“It is with knowledge of the human being, his tendencies, his desires, his needs, his psychic mechanisms, his automatism as well as knowledge of social psychology and analytical psychology that propaganda refines its techniques.”
– Propagandes, Jacques Ellul
What is privacy, and why should we care? More and more, people are comfortable living their lives quite publicly. Social media gave us an avenue to connect with old friends and share, which I happily embraced by posting many pictures of my cats, my kid, and my cooking.
I’ve been on Facebook for ten years now, and sometimes cringe at the “On This Day” memories. No longer do the actions of the present disappear into the annals of time. Our day-to-day banalities are digitized and exist forever.
I now know details about people I haven’t seen in years, sometimes quite intimately. And while I love the feeling of community and easy access that technology provides, I find it unsettling that anything I’ve done in the last 15 years can be digitally “remembered” fairly quickly, and by a host of stakeholders. My phone company, my phone manufacturer, any app I’ve downloaded has varying degrees of access, and the National Security Agency all know where I go, who I speak to, the messages I send, and the schedule I keep on my calendar.
In the early 90’s, my only worry was about my jealous boyfriend looking at my beeper. When I got my first cell phone in 1994, carrying it with me was just a night thing for safety. Today’s tech is sophisticated and collects information about my life that is fueling a multi-billion dollar data industry. Healthcare insurance companies collecting data off the Activity Tracker on my Apple watch are using it to inform how they will treat me as a customer. My 90’s-era boyfriend stalking me drove me nuts but at least he couldn’t refuse to cover my pre-existing condition because I missed three fitness classes last week.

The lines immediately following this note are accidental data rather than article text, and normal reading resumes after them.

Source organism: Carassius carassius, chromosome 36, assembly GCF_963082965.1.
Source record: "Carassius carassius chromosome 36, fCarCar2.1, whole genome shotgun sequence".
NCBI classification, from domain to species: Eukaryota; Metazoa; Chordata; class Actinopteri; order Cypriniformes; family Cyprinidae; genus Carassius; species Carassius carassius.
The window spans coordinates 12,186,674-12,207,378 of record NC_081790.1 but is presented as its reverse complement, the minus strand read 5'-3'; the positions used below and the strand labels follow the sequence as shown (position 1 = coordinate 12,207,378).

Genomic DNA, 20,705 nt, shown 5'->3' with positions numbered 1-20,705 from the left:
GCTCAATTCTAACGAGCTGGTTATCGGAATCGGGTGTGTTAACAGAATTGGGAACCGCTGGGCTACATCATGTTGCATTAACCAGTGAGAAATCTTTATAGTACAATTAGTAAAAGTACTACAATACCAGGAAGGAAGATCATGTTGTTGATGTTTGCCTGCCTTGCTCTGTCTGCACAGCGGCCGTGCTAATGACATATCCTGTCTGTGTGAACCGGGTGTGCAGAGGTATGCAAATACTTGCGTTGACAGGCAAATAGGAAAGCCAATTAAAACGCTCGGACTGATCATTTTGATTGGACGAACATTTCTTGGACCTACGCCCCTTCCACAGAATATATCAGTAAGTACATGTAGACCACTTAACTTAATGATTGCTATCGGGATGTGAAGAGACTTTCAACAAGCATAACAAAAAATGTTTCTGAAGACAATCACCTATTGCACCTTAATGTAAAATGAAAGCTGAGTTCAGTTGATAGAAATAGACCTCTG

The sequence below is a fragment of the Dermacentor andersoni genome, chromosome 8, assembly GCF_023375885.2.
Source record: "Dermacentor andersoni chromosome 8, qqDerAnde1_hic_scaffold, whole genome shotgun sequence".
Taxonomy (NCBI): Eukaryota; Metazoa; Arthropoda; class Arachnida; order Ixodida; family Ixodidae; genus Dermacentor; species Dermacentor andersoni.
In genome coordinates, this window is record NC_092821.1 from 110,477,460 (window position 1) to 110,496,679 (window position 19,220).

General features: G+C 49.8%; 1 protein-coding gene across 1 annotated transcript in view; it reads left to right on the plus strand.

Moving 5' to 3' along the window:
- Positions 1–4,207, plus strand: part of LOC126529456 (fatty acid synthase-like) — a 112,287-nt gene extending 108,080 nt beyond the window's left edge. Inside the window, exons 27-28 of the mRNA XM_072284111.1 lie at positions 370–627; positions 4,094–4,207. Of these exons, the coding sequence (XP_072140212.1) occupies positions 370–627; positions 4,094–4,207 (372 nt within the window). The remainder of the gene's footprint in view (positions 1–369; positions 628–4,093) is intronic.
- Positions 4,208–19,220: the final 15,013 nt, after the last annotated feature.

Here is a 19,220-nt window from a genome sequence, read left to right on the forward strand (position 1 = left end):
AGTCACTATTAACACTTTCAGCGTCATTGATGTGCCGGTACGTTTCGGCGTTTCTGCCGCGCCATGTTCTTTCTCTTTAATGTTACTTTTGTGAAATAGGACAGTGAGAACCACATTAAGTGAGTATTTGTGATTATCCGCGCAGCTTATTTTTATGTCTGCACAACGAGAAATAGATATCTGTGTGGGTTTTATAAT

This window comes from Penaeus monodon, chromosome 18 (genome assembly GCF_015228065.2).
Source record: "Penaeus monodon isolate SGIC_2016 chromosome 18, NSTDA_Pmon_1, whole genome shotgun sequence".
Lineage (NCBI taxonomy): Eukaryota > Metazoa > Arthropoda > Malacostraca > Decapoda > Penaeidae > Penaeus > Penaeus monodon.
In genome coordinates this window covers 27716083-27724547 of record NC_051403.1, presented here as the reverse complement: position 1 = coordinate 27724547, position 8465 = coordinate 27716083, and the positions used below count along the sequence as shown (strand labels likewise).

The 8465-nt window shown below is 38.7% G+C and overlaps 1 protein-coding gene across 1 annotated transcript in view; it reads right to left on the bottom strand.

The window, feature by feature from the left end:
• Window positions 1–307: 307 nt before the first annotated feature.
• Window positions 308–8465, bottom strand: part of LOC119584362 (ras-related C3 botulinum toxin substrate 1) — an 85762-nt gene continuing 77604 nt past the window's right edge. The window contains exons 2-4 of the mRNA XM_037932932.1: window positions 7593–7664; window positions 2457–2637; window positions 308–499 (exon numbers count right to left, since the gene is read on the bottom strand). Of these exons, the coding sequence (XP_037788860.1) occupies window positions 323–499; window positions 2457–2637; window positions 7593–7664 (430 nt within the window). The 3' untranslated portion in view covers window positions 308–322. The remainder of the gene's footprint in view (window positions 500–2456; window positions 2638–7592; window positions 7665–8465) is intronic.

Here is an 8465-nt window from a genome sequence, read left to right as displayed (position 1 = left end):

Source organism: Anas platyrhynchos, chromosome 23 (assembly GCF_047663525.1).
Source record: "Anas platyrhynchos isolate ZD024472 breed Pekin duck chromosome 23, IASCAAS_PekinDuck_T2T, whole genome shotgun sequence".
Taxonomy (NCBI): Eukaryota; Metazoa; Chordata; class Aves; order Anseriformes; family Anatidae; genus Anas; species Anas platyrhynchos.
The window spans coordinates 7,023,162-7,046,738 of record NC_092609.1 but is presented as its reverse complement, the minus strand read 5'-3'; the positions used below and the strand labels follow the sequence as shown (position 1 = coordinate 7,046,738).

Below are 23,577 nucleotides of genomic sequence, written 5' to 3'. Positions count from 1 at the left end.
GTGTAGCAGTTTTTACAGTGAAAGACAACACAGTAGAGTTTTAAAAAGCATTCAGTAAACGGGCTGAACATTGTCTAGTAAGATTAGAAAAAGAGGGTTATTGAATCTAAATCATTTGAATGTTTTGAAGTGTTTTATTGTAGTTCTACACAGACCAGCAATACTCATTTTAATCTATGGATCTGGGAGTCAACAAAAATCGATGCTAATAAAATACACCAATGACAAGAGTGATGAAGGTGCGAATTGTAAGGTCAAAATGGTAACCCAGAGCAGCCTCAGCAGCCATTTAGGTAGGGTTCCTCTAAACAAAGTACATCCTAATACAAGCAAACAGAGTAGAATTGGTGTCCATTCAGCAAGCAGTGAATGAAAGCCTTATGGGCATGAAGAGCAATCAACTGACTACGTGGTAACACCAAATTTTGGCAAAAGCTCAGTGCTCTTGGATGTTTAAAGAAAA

Devices and apps that geo-locate us have made our lives more convenient in myriad ways which seem innocent enough. But how these conveniences affect us and what we are trading in return for it are another matter entirely. Neither average Americans or Congress are prepared to understand how AI will change us in the years ahead. It has already changed us profoundly.
DARPA (Defense Advanced Research Projects Agency), an arm of the military that develops emerging technologies, has been psychologically profiling Americans and developing specific communication designed to infiltrate and disseminate propaganda to influence public opinion.
With the passage of the Patriot Act and it’s unholy follow-ups, the Protect America Act and the Foreign Intelligence Surveillance Act, both the Bush and later, the Obama administration, widely expanded government power.
Take the ironically named Protect America Act, for example. This act was enacted to protect phone companies from being sued by Americans for violating our privacy. All the major phone companies had been secretly giving the Bush administration access to ALL our phone records thousands of times a day, dating back retroactively to 1983. The name of the act itself is a clever piece of propaganda.
Due to the Patriot Act, warrants are no longer necessary for searches. Our 4th Amendment protections are vital to preventing police and military over-reach, yet when they were axed the public bought the yankee-doodle-yackey about needing to capture evil-doers. Today, anyone accused or suspected of being a terrorist can be thrown into jail indefinitely without a trial or due process.
The FBI is constantly introducing new language and expanding their definition of who or what is potentially a threat. In the wake of many mass shootings in the U.S., recent bulletins by the FBI link mental illness with so-called conspiracy theorists as dangerous.